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Spain’s Supreme Court rejects freeze on decision to strip Catalan premier of lawmaker credentials

Quim Torra is expected to continue serving as regional premier while magistrates consider his appeal against a ruling that bans him from public office for 18 months

Catalan premier Quim Torra.
Catalan premier Quim Torra. Europa Press

The Spanish Supreme Court on Friday decided against temporarily freezing a decision by electoral officials to strip Catalan premier Quim Torra of his seat in the regional parliament.

The Catalan charter of rights does not specify that the premier needs to retain his seat in parliament throughout his term in office

Magistrates are considering an appeal by Torra against a ruling by the Catalan regional High Court, which in December found him guilty of disobedience for refusing to remove pro-independence banners from public buildings during an election campaign, which violated regulations on political neutrality. The ruling, however, is not definitive until the Supreme Court issues a decision on Torra’s appeal.

Based on the regional court’s decision, which bars Torra from office for a period of 18 months, Spain’s Central Electoral Board (JEC) agreed to strip the separatist premier of his lawmaker credentials in the Catalan parliament. The Supreme Court feels there is no need to put the JEC’s decision on hold while it considers the merits of the case.

The JEC was divided over its decision to strip Torra of his lawmaker credentials

The Supreme Court justices believe that Catalan parliamentary officials will allow Torra to continue serving as the regional premier despite losing his seat in the chamber. Catalonia’s charter of rights, the Estatut, says that the head of government is “elected by parliament from among its own members,” but it does not specify that this seat has to be retained throughout the premier’s term in office.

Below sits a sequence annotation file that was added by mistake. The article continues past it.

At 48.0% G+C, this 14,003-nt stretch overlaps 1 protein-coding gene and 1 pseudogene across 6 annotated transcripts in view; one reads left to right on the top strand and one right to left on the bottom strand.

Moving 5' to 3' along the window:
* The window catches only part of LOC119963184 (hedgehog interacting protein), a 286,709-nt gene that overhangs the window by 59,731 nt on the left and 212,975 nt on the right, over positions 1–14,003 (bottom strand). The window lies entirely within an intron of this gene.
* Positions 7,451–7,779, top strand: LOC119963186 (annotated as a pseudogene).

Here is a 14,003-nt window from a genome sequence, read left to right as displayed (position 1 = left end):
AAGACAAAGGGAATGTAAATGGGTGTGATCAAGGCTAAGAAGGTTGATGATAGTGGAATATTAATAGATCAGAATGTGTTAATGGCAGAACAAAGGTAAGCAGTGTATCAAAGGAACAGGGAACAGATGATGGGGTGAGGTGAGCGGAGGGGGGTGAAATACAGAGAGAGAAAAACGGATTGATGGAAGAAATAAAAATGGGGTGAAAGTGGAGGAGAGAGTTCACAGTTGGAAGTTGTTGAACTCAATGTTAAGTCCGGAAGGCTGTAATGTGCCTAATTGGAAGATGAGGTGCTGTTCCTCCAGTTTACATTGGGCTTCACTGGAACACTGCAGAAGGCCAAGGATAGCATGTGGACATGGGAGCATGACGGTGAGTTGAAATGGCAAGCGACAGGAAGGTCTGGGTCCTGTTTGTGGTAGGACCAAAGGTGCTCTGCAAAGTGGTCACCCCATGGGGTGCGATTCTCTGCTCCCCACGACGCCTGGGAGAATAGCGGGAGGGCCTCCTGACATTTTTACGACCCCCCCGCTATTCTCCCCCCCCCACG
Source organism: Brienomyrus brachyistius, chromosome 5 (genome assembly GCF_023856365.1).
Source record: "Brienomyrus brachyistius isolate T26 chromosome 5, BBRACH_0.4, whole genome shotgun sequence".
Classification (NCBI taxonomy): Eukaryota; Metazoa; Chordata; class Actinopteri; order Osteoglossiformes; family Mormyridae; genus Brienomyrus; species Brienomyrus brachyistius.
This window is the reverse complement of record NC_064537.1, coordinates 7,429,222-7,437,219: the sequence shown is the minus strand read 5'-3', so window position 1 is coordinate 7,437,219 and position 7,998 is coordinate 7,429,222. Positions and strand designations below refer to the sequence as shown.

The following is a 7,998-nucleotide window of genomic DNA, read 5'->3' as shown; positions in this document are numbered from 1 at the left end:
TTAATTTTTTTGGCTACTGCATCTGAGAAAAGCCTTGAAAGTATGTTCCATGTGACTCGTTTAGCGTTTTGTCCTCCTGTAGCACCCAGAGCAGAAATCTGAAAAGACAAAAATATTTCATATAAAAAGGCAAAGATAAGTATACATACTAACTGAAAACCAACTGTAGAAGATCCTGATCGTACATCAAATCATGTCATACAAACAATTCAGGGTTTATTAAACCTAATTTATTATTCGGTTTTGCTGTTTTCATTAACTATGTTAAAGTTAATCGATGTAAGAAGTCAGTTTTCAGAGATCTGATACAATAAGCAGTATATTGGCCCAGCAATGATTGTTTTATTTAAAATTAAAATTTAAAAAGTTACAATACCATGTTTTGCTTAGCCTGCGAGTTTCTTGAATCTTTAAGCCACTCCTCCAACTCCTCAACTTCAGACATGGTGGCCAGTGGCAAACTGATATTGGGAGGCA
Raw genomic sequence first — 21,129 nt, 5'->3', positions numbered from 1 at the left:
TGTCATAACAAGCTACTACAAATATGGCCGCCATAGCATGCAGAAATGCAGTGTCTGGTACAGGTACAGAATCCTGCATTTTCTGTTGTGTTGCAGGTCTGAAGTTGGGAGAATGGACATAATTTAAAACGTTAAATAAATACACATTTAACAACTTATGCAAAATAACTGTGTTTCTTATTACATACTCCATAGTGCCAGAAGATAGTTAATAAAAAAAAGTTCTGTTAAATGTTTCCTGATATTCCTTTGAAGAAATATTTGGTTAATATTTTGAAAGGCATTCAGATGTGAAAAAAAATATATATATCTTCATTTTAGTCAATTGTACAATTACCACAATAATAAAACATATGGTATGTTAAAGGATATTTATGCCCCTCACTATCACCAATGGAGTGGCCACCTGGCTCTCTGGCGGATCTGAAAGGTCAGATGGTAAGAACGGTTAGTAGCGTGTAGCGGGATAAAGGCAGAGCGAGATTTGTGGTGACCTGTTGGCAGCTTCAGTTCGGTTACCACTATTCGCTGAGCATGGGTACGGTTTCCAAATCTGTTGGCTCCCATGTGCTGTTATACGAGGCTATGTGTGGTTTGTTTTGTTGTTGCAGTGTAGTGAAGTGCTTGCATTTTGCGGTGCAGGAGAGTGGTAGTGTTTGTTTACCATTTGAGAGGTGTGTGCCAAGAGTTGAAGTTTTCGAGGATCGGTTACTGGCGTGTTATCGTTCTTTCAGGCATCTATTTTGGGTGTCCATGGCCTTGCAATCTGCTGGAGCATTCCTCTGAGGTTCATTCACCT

Torra on Friday insisted that he will not obey the JEC, and called the Supreme Court’s decision “a new, serious and unacceptable violation of the sovereignty of the Catalan parliament.” He also recalled that the regional chamber, which is controlled by a pro-independence majority, last week approved a motion calling the JEC’s decision “a coup.” On Friday, the Catalan premier used this expression again.

The JEC – a body made up of eight randomly selected Supreme Court judges and five university professors named by political parties with congressional representation – was divided over its decision. Six members entered dissenting opinions, arguing that the JEC lacks the powers to deprive Torra of his seat, and that this privilege falls to the Catalan parliament, once the regional court’s ruling has become final.

Puigdemont and Comín

Fernando J. Pérez

Supreme Court Justice Pablo Llarena, in charge of the investigation into the 2017 secession attempt, on Friday requested permission from the European Parliament to bring criminal proceedings against Carles Puigdemont and Toni Comín.

The former Catalan premier and his regional minister fled Spain in late 2017 to avoid prosecution for their role in holding an outlawed referendum and making a unilateral declaration of independence.

Both successfully ran in the European elections of May 2019, but their eligibility to take up their seats was the subject of a prolonged legal wrangle as they are still wanted in Spain, where other leaders of the breakaway attempt were tried and sentenced to prison last year.

Puigdemont and Comín have benefited from a recent decision by the Court of Justice of the European Union (CJEU) stating that a third Catalan separatist politician who was elected as a MEP, Oriol Junqueras, enjoyed parliamentary immunity from May 26. Both men collected their permanent credentials at the European Parliament earlier this week (not Junqueras, who is serving his sentence in Spain).

Justice Llarena is now asking the EU Parliament to suspend this immunity, and maintaining the European and Spanish arrest warrants against Puigdemont and Comín.

English version by Susana Urra.

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